• There has been a significant lack of trust between the school and the family, resulting in unproductive meetings that produce no agreed upon plans, a drop in the student’s attendance and performance, and poor follow-through—the student is unnecessarily suffering because the adult team has become unworkable. 
  • Safety is a significant concern, and a plan has already failed, and there is no other viable plan to enact.

The “mainstream” should not be idealized. It is too often crowded, competitive, hurried, and under-resourced. For thousands of students who have suffered neglect, abuse, trauma, and exploitation, we need smaller and more personalized settings. Each student who cannot be appropriately educated in the mainstream teaches us about the strengths and weaknesses of that school.

If your team decides it is right to find another placement for a student, use that as an opportunity to learn—the work with the student heading to another placement is not done yet:

  1. Develop a solid transition plan: Use student and parent input to develop personalized schedule to maximize success for the interim and  create opportunities to say good-bye.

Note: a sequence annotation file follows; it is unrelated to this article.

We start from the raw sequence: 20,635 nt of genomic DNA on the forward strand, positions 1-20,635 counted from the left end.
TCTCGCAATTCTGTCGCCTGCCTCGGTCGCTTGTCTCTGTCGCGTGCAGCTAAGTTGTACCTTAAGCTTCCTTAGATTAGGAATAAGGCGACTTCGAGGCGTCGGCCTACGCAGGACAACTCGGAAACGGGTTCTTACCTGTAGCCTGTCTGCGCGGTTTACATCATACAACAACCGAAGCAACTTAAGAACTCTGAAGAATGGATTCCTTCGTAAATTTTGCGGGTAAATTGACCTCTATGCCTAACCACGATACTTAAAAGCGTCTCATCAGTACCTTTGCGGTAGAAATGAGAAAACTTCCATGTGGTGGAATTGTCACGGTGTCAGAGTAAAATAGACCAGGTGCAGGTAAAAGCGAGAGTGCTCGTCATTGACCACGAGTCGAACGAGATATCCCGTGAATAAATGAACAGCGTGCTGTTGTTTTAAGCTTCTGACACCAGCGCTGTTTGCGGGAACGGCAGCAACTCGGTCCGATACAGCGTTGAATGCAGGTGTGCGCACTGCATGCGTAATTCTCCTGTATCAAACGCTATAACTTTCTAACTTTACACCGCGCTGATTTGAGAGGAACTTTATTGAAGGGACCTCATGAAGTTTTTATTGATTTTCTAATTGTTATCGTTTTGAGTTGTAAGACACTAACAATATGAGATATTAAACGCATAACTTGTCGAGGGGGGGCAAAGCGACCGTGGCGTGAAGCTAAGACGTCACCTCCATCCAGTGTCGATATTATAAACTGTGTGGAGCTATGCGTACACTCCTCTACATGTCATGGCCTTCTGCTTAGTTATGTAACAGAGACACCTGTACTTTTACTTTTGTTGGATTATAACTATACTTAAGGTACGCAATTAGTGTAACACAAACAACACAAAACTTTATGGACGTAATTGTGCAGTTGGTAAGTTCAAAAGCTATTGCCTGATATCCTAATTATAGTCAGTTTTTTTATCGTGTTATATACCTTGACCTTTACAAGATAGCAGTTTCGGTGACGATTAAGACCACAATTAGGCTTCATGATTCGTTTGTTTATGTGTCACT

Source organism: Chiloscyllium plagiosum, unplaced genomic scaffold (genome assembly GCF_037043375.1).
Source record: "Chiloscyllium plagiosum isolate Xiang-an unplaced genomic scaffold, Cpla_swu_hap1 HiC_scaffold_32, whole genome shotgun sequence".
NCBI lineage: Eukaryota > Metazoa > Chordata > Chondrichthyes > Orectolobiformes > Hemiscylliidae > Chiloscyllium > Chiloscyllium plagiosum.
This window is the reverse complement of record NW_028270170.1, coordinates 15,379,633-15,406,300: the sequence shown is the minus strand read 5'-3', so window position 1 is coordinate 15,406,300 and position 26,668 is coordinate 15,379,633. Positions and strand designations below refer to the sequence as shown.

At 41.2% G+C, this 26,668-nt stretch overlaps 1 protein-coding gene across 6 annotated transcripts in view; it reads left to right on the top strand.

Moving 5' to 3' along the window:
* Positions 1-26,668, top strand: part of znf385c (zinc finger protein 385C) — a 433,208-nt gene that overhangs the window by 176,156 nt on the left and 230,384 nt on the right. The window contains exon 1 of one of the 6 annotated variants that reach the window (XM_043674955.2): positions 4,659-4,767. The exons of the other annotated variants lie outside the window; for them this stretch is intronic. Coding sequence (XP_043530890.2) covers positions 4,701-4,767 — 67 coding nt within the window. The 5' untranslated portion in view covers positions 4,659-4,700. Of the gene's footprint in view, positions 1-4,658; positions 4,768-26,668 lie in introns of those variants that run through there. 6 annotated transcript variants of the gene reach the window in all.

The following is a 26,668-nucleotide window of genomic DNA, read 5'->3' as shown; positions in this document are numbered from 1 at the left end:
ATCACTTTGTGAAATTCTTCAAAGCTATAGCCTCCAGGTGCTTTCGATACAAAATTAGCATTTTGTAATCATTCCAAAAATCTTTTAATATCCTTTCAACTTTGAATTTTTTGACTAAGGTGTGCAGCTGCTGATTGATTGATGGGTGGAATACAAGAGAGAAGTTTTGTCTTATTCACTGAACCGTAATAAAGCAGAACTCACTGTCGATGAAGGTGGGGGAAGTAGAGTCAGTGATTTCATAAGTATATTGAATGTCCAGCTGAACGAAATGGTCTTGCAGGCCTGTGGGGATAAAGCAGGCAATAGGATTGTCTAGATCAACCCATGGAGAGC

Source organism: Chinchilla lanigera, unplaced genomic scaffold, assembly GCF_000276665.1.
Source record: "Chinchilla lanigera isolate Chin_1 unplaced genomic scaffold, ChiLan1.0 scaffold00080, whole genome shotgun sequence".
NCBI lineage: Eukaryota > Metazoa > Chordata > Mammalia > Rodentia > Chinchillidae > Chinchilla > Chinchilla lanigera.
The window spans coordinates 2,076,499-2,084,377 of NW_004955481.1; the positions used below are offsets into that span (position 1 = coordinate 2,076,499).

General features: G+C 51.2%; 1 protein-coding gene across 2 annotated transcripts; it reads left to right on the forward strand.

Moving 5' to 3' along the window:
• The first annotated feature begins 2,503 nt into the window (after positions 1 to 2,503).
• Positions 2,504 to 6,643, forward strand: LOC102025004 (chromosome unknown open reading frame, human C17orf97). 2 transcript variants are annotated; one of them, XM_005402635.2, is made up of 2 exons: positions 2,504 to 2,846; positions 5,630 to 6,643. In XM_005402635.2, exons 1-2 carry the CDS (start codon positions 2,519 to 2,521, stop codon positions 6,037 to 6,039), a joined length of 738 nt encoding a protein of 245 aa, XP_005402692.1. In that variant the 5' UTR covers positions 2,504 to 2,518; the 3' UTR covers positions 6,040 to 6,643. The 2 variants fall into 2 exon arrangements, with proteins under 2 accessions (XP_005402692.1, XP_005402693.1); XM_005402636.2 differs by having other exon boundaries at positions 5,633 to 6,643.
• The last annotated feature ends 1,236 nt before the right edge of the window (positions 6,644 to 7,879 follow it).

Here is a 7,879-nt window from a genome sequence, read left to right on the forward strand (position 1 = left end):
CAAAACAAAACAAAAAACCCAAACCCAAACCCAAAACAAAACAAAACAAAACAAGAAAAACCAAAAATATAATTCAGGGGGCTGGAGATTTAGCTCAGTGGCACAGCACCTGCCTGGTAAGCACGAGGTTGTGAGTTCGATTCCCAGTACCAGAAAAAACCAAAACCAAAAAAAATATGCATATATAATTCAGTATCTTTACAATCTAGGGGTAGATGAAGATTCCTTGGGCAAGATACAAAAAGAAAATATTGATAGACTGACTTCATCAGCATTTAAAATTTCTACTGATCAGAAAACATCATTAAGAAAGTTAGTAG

2. Convene a program debriefing: Ask the following questions What did we do well? What opportunities did we miss? What did we learn? Do those lessons inform or direct the program’s operations?

It is said that schools sit at the intersection of infinite needs and finite resources—surely a situation that makes a challenging student even more at risk. Hanging in requires us to use whatever means are available for each struggling child; not hanging in, at times, is the very same thing.


Jeffrey Benson has had over forty years’ experience as a teacher, mentor, consultant, coach and school administrator. His books include, Hanging In– Strategies for Working with the Students Who Challenge Us Most, Ten Steps for Managing Change in Schools, and Teaching the Whole Teen: Everyday Practices that Promote Success and Resilience in School and Life. His website is www.Jeffreybenson.org, with links to all his articles, including the widely read “100 Repetitions.”